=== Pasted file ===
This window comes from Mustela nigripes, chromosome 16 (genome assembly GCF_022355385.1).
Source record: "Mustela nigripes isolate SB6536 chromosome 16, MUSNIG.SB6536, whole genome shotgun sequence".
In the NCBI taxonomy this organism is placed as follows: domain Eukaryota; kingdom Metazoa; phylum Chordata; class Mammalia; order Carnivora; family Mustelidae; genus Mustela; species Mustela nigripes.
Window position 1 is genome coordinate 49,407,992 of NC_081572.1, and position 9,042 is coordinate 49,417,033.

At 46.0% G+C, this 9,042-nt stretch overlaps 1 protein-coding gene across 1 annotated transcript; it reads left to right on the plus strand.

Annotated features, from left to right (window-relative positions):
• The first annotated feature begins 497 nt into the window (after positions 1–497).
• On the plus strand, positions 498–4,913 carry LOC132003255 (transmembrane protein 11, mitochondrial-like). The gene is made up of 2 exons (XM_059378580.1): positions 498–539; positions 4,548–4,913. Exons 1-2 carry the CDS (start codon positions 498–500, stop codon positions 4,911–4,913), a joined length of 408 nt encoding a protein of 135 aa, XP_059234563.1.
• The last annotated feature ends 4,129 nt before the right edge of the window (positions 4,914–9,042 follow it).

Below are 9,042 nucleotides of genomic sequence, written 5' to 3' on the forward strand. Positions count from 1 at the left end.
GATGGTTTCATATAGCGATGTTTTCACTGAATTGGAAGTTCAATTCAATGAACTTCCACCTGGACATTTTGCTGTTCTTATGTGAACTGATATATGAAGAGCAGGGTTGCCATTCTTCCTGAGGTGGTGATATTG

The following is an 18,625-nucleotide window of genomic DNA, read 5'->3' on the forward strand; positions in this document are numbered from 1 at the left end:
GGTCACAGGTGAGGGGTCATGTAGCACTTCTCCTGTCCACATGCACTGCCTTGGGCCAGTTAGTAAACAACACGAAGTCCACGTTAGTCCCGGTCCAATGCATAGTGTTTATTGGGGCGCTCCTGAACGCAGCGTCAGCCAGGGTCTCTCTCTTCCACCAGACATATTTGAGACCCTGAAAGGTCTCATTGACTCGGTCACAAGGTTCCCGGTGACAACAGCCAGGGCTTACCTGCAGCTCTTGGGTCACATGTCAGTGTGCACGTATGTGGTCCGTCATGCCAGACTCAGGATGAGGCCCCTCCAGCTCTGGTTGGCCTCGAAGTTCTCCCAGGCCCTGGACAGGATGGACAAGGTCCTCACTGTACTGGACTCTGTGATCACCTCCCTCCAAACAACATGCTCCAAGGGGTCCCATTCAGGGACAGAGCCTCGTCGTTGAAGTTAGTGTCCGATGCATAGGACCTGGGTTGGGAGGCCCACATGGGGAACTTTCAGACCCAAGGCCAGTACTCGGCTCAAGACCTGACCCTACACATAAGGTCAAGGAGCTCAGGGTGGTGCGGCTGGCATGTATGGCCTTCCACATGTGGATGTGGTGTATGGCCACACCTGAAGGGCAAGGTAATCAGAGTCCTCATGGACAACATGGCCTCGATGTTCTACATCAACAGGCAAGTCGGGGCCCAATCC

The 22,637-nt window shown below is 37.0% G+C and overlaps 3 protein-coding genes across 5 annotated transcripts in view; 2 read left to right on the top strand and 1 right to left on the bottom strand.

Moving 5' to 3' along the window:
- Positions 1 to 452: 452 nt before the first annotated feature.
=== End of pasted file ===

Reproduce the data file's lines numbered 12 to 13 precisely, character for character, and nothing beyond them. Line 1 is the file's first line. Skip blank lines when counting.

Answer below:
The following is an 18,625-nucleotide window of genomic DNA, read 5'->3' on the forward strand; positions in this document are numbered from 1 at the left end:
GGTCACAGGTGAGGGGTCATGTAGCACTTCTCCTGTCCACATGCACTGCCTTGGGCCAGTTAGTAAACAACACGAAGTCCACGTTAGTCCCGGTCCAATGCATAGTGTTTATTGGGGCGCTCCTGAACGCAGCGTCAGCCAGGGTCTCTCTCTTCCACCAGACATATTTGAGACCCTGAAAGGTCTCATTGACTCGGTCACAAGGTTCCCGGTGACAACAGCCAGGGCTTACCTGCAGCTCTTGGGTCACATGTCAGTGTGCACGTATGTGGTCCGTCATGCCAGACTCAGGATGAGGCCCCTCCAGCTCTGGTTGGCCTCGAAGTTCTCCCAGGCCCTGGACAGGATGGACAAGGTCCTCACTGTACTGGACTCTGTGATCACCTCCCTCCAAACAACATGCTCCAAGGGGTCCCATTCAGGGACAGAGCCTCGTCGTTGAAGTTAGTGTCCGATGCATAGGACCTGGGTTGGGAGGCCCACATGGGGAACTTTCAGACCCAAGGCCAGTACTCGGCTCAAGACCTGACCCTACACATAAGGTCAAGGAGCTCAGGGTGGTGCGGCTGGCATGTATGGCCTTCCACATGTGGATGTGGTGTATGGCCACACCTGAAGGGCAAGGTAATCAGAGTCCTCATGGACAACATGGCCTCGATGTTCTACATCAACAGGCAAGTCGGGGCCCAATCC